NetApp Solidifies New Take on StoreVault

NetApp has officially released a version of StoreVault for the 'midmarket'

February 26, 2008

3 Min Read
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Demand from enterprise customers appears to have led Network Appliance to aim its latest StoreVault SAN/NAS systems not at SMBs but at small to medium-sized enterprises (SMEs).

Less than two weeks after removing StoreVault's divisional status and shifting it back into its mainstream FAS marketing machine, NetApp has unveiled the StoreVault S550, a 2U rackmount system that supports 750 Gbyte and 1 Tbyte drives for up to 12 Tybtes of raw storage. Prices start at $6,000 for 1 Tbyte.

The S550 supersedes the vendor's 6-Tbyte S500, the first StoreVault product in the line, announced in 2006. But unlike that product, which was aimed at SMBs, the S550 is clearly meant for larger companies looking for streamlined storage in branch or remote offices.

The vendor says the S550 performs 7 percent better than the S500 and 67 percent better than the S300. But NetApp continues to advertise its StoreVault S300, announced in October 2007, as an SMB unit that's complimentary to the S550.

"The StoreVault S300 is perfect for budget-challenged or smaller environments," states a writeup on the StoreVault site (which still has its own URL). "The StoreVault S550 is better for larger firms that may be searching a more scaleable, higher performing device for a rack environment."NetApp has equipped with S550 with its recently announced SnapManager for SQL Server. This addition provides NetApp Snapshots for SQL Server data in StoreVault, reducing backup times, according to NetApp. StoreVault S550 also supports SnapManager for Exchange. The S550 also comes with an optional replication feature, which in turn can make use of SnapManager's new support of individual virtual machines in VMware setups.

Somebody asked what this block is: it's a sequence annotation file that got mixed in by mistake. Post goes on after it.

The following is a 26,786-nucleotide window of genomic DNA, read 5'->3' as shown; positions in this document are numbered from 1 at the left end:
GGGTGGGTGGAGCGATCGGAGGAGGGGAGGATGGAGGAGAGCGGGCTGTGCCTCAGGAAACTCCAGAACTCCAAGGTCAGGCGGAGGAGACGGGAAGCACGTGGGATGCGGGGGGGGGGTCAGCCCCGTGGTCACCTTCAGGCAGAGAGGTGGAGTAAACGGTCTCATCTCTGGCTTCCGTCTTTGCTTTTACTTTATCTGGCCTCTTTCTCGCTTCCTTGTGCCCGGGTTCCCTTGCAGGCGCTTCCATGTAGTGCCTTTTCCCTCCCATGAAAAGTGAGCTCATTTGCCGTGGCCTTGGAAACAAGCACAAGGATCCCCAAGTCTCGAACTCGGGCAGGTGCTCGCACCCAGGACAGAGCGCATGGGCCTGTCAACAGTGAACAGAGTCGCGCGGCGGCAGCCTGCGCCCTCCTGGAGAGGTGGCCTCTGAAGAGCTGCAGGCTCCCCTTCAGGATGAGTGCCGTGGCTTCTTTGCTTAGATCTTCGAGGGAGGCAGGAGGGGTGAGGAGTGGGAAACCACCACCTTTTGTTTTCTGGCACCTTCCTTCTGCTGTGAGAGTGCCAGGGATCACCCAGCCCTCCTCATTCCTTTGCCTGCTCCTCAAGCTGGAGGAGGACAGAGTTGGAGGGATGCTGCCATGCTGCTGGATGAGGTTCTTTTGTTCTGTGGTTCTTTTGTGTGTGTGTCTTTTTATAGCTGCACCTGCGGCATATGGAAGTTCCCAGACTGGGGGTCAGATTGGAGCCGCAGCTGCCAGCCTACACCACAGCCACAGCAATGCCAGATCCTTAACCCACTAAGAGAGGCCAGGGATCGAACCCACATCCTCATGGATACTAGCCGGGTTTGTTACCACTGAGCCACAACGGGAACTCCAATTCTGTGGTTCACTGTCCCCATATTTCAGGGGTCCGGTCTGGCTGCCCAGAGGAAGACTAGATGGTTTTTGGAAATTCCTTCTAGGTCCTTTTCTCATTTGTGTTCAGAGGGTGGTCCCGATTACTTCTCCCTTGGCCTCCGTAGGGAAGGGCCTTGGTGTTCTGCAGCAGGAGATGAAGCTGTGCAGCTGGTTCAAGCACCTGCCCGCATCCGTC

NetApp will not support SnapManager for Oracle on the S550.

NetApp is also entering a competitive fray with this low end of the midrange StoreVault. It will battle against Dell's PS5000, EMC's AX4, HP's MSA2000, and IBM's DS3300.

The S550 could also poke into at least some of NetApp's own low-end FAS sales -- although by moving the product back into the mothership, the vendor is clearly looking to avoid that scenario.

At least one analyst thinks NetApp could be aiming for FAS synergies. "It could be easier to sell the StoreVault into ROBO or small departmental situations as part of larger NetApp FAS storage server deals," says Greg Schulz of the StorageIO Group.At least one reseller says the StoreVault products have already sold well among large government contractors and other enterprise customers. "Enterprises want StoreVault for branch offices," says Ron Robinson, CEO of IT Data Storage, storage reseller and service provider in the Georgia area of the U.S. Now, he claims to have gotten at least 10 calls from enterprise prospects about the S550. One major manufacturing customer, he notes, has asked for a quote on installing S550s in 40 locations. "They want to replace tape, save backup software licensing costs, and manage everything from Atlanta."

Sounds good. But it remains to be seen how NetApp's StoreVault S550 will ultimately stack up against competitive wares, as well as NetApp's existing FAS lineup.

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  • Dell Inc. (Nasdaq: DELL)

  • EMC Corp. (NYSE: EMC)

  • Hewlett-Packard Co. (NYSE: HPQ)

  • IBM Corp. (NYSE: IBM)

  • NetApp Inc. (Nasdaq: NTAP)

  • The StorageIO Group

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